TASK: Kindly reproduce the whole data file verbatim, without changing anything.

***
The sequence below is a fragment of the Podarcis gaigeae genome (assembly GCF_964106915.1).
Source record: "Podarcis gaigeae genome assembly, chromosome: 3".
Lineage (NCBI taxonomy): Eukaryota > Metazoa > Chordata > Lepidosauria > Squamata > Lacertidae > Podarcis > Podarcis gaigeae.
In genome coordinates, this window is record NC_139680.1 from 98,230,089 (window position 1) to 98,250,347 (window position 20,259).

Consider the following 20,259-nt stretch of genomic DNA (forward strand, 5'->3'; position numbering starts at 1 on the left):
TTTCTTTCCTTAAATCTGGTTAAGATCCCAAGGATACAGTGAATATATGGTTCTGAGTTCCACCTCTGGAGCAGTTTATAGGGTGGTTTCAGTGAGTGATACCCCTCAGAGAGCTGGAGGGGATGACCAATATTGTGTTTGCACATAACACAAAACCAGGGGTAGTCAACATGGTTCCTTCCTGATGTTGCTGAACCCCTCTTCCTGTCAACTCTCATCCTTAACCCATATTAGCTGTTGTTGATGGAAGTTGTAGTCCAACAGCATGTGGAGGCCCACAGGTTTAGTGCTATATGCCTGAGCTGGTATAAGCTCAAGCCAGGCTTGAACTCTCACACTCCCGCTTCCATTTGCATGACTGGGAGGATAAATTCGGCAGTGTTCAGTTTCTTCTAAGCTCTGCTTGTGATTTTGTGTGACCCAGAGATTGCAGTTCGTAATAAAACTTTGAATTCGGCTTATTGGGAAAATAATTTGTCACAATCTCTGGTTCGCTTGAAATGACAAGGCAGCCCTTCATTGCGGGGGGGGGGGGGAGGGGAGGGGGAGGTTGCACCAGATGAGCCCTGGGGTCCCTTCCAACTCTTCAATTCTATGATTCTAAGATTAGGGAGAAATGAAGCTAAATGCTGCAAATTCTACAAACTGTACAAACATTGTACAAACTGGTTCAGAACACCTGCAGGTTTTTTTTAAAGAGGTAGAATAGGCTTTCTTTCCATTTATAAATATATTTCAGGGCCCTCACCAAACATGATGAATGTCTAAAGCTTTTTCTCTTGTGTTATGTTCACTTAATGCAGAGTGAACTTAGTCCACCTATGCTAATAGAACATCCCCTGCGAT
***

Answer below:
The sequence below is a fragment of the Podarcis gaigeae genome (assembly GCF_964106915.1).
Source record: "Podarcis gaigeae genome assembly, chromosome: 3".
Lineage (NCBI taxonomy): Eukaryota > Metazoa > Chordata > Lepidosauria > Squamata > Lacertidae > Podarcis > Podarcis gaigeae.
In genome coordinates, this window is record NC_139680.1 from 98,230,089 (window position 1) to 98,250,347 (window position 20,259).

Consider the following 20,259-nt stretch of genomic DNA (forward strand, 5'->3'; position numbering starts at 1 on the left):
TTTCTTTCCTTAAATCTGGTTAAGATCCCAAGGATACAGTGAATATATGGTTCTGAGTTCCACCTCTGGAGCAGTTTATAGGGTGGTTTCAGTGAGTGATACCCCTCAGAGAGCTGGAGGGGATGACCAATATTGTGTTTGCACATAACACAAAACCAGGGGTAGTCAACATGGTTCCTTCCTGATGTTGCTGAACCCCTCTTCCTGTCAACTCTCATCCTTAACCCATATTAGCTGTTGTTGATGGAAGTTGTAGTCCAACAGCATGTGGAGGCCCACAGGTTTAGTGCTATATGCCTGAGCTGGTATAAGCTCAAGCCAGGCTTGAACTCTCACACTCCCGCTTCCATTTGCATGACTGGGAGGATAAATTCGGCAGTGTTCAGTTTCTTCTAAGCTCTGCTTGTGATTTTGTGTGACCCAGAGATTGCAGTTCGTAATAAAACTTTGAATTCGGCTTATTGGGAAAATAATTTGTCACAATCTCTGGTTCGCTTGAAATGACAAGGCAGCCCTTCATTGCGGGGGGGGGGGGGAGGGGAGGGGGAGGTTGCACCAGATGAGCCCTGGGGTCCCTTCCAACTCTTCAATTCTATGATTCTAAGATTAGGGAGAAATGAAGCTAAATGCTGCAAATTCTACAAACTGTACAAACATTGTACAAACTGGTTCAGAACACCTGCAGGTTTTTTTTAAAGAGGTAGAATAGGCTTTCTTTCCATTTATAAATATATTTCAGGGCCCTCACCAAACATGATGAATGTCTAAAGCTTTTTCTCTTGTGTTATGTTCACTTAATGCAGAGTGAACTTAGTCCACCTATGCTAATAGAACATCCCCTGCGAT